So, I've had my share of sandwiches, some good, some forgettable, but when I stumbled upon Roast 'n Roll in Genoa it gave me an artisanal roast beef experience that left me wondering: can a sandwich be transcendent? Even if you're living that vegan life, consider this a challenge just once, for the sake of flavor enlightenment, try this masterpiece out. And to all you tourists sifting through endless reviews, agonizing over where to grab a quick bite in Genoa, let me make it easy for you: Roast and Roll will be a revelation.
U gelato du caruggiu in Genoa Italy
In my relentless journey for flavor, I found myself getting lost in Genoa's maze-like alleys and onto the sort of place where you might expect some ancient wisdom, but what I got? Ice cream at U gelato du caruggiu - a hole-in-the-wall that's immaculately clean, and where every scoop is a testament to quality.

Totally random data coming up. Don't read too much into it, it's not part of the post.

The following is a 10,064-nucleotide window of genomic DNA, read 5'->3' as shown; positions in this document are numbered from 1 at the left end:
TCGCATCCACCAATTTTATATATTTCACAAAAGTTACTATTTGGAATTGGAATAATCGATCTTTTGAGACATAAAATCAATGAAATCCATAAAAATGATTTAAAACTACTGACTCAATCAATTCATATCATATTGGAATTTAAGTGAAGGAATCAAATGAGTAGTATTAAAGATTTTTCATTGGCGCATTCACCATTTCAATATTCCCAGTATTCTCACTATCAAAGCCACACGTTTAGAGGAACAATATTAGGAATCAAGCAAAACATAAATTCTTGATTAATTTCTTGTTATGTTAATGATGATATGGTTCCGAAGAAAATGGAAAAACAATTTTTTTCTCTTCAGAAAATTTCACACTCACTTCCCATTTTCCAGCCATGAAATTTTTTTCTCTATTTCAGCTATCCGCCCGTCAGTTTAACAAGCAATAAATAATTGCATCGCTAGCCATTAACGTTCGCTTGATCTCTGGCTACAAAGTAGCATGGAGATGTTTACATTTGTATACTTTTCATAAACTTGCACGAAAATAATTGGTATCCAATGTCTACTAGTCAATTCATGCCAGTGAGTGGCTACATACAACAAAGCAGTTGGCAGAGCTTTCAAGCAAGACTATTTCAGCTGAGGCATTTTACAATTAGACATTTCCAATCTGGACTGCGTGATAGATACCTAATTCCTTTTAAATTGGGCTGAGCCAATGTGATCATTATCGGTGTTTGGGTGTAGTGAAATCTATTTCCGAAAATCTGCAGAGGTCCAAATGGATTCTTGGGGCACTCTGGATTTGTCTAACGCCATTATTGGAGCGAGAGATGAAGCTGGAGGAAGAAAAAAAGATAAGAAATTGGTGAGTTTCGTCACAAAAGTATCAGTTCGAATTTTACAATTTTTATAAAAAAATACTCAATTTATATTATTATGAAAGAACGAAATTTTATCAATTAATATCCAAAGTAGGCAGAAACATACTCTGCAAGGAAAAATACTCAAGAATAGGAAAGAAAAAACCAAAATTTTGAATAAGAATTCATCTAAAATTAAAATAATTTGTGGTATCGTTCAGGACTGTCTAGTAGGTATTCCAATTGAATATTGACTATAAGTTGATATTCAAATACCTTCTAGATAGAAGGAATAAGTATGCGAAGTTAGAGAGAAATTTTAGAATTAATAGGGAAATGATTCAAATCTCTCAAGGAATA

Pizzeria La Spiga D'Oro da Spadino
Navigating the pizza scene in Genoa, I stumbled into Pizzeria La Spiga D'Oro da Spadino with a buddy. I've had pizzas, lots of them, but this arrived at warp speed and didn't skimp on size or toppings. It's a well-oiled machine in there, but what impresses more than the efficiency is the warmth.
Creuza de ma
In the tucked-away haven of Boccadasse, I discovered Creuza de ma with a view that made my heart skip. Let's talk fish - fresh, impeccably cooked. The food was on-point: generous servings and seriously delicious. When they gently suggest you might be over-ordering, trust them. Price-wise, it's spot on for what you're getting.